Thursday, July 31, 2014

Write What You Know

"All you have to do is write one true sentence. Write the truest sentence that you know." - Ernest Hemingway

Nature kills, human nature, too, I wish that wasn't true.

"This above all - to thine own self be true,
And it must follow, as the night the day,
Thou canst not then be false to any man." - Shakespeare, Hamlet

There was a man who cut in front of me at a crowded rooftop bar overlooking the Chrysler Building which popped against the deep blue Manhattan sky on a pleasant summer night. I brought it to his attention and he shrugged his shoulders. I recalled the wisdom of Queen Elizabeth, who when asked what lesson was the most important to learn in life replied, good manners.

"I don't know much, but I know I love you." - Written by Barry Mann, Cynthia Weil and Tom Snow. Performed by Linda Ronstadt and Aaron Neville. 

I was sitting beneath a tree having lunch on the campus of a large corporation when I called home. My mother and father, sister, nephew, wife and sons were 53.8 miles away from me and contemplating ordering Chinese food. I would have swum the Sound for an egg roll.




Sunday, June 29, 2014

World Cup: A Fan's Note

I admit it, I only watch soccer every four years during the FIFA World Cup. While I do appreciate the sport, I don't have the bandwidth to keep up with it, but every four years, it's no trouble at all.

Crowd at Heartland Brewery in Midtown.
I have stood six deep at a bar near Plaza Meyor to watch Real Madrid play Barรงa and I've taken a long lunch to watch the Rangers play the Celtics in a dark hall where the comedian Billy Connolly was in attendance. It's hard not to get swept up in the atmosphere of these rivalries.

Now that the USA has emerged as a global contender, it is wonderful to see this country get on board with the rest of the world, which is to say that everything stops when the game is on. For example, I was in a crowded restaurant near Bryant Park this past week when a voice nearby said, "shouldn't you be in Connecticut?" I turned to see a friend I haven't seen in quite some time due to our busy work schedules.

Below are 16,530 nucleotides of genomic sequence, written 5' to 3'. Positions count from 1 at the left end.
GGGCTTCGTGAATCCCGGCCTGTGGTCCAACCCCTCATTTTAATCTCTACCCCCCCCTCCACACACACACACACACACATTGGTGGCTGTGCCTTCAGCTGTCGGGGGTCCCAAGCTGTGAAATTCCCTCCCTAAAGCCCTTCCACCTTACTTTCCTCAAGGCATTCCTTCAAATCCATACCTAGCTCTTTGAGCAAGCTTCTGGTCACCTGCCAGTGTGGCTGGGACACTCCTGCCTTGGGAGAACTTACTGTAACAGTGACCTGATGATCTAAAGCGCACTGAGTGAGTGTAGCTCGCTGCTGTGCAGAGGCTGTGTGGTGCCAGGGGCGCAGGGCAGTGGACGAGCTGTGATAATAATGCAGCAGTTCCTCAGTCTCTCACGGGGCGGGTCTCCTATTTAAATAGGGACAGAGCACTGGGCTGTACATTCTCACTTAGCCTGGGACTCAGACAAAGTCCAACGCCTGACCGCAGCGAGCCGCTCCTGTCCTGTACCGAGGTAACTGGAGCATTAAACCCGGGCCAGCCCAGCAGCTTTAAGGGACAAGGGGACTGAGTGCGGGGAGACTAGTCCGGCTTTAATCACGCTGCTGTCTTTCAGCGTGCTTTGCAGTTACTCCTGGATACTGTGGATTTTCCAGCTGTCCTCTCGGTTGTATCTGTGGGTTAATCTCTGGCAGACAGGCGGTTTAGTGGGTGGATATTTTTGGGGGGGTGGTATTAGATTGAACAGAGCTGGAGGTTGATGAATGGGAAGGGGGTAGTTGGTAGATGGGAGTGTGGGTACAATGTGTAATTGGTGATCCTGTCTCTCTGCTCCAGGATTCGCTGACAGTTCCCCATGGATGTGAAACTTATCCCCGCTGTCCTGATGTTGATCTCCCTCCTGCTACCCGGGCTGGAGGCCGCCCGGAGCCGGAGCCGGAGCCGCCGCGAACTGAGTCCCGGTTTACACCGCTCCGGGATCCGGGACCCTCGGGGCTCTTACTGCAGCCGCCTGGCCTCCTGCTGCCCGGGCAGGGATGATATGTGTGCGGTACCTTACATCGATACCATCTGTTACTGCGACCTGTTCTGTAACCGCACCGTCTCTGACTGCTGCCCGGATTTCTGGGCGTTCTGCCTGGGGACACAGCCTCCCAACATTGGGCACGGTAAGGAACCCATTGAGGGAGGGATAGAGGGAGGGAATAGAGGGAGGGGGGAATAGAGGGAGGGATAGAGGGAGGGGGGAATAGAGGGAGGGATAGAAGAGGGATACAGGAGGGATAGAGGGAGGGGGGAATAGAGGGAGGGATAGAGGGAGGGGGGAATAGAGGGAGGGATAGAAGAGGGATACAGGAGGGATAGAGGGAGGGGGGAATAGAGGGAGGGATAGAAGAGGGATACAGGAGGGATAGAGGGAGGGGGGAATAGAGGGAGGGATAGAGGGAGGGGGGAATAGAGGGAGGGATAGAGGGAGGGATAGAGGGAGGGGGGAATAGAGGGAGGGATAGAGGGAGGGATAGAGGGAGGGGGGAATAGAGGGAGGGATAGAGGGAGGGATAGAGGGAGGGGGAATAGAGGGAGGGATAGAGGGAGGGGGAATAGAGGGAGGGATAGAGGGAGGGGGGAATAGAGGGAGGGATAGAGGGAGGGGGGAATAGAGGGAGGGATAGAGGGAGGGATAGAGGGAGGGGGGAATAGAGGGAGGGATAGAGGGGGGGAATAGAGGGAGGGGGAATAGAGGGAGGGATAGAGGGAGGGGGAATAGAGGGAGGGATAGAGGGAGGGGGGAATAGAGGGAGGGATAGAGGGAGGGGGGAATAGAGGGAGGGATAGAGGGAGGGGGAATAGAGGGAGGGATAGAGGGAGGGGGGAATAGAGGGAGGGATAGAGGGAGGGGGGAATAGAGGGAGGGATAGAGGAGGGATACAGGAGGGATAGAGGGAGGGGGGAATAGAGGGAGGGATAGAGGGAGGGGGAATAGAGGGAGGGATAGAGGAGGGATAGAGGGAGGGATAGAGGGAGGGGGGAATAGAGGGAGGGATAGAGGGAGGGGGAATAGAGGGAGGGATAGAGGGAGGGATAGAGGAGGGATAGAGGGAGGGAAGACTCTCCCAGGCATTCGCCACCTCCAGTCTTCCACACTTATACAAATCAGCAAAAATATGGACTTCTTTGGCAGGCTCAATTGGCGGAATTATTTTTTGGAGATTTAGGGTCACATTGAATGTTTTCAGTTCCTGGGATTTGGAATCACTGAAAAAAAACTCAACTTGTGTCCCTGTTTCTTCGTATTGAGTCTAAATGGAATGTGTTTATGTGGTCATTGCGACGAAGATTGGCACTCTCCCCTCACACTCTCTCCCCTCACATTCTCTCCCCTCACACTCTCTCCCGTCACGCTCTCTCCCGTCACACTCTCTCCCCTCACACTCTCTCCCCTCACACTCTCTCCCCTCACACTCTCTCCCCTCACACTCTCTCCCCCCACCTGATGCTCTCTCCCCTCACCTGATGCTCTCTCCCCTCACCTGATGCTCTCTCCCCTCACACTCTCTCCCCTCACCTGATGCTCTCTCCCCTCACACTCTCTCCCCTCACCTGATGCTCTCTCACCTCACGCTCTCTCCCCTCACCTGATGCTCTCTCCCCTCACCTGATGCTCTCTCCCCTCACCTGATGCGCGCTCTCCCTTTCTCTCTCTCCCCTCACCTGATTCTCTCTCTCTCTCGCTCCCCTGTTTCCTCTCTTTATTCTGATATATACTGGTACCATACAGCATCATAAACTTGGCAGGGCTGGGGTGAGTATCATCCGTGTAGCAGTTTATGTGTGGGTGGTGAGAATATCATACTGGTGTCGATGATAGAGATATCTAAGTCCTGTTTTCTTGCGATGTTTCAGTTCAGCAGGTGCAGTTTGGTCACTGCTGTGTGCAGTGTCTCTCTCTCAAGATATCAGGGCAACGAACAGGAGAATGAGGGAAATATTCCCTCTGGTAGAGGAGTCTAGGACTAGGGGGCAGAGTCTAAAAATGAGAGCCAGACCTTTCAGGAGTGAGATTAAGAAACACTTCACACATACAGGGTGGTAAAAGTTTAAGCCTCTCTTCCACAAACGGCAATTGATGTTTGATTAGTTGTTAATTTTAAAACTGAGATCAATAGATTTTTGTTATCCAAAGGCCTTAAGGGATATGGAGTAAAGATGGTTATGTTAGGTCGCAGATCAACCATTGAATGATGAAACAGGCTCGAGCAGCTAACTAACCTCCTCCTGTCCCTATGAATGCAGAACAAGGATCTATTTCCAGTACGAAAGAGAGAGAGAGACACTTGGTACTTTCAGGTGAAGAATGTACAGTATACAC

I do understand the complaints of loyal soccer fans who feel encumbered by all of the new faces crowding around the set, asking which team is the USA and shouting orders at the barkeep, but I gently counter with a bet that they haven't watched a giant slalom since Sochi when a NBC reporter badgered Bode Miller to tears after he won the bronze.

Hooligans at a bar in Queens.
What if we could harness the enthusiasm and shared sense of purpose an event such as the World Cup produces and carry it through each day? There's certainly worse ways to spend an afternoon. What if we could all turn to each other with a knowing smirk at the dramatics of some players when pleading their cases to the refs? What if when we lose, we still win as was the case with USA vs. Germany thanks to our foe turned friend, Ronaldo?

I like to imagine what the world might look like then. Would we still see pictures of men lined up in front of a firing squad and satellite photos of recently moved earth where a mass grave was dug? Wouldn't it be better if the only evidence of violence we saw was pink teeth marks on a player's shoulder while he pleads to the ref?

I, for one, am glad there's a game to look forward to this Tuesday!

Saturday, May 31, 2014

Dylan Penn Treats Us to a Smoke Show

That didn't take long. Dylan Penn has signed on to do her first movie, a horror film titled Condemned. In the meantime, she grabbed the lucky number seven cover of Treats! Magazine with a scorching portfolio by Tony Duran. Check it out:

Dylan Penn, Treats! Magazine, Issue 7.
Dylan Penn, Treats! Magazine, Issue 7.
Dylan Penn, Treats! Magazine, Issue 7.

Dylan Penn, Treats! Magazine, Issue 7.


Dylan Penn, Treats! Magazine, Issue 7.


Wednesday, April 30, 2014

I'm Out Like the Fat Kid in Dodgeball

People of Earth:

That was how Conan O'Brien began his statement to alert the world that he was leaving The Tonight Show, a statement he ran on PR Newswire, the company that has graciously employed me for the past 15 years. Today, April 30, 2014, concludes that run.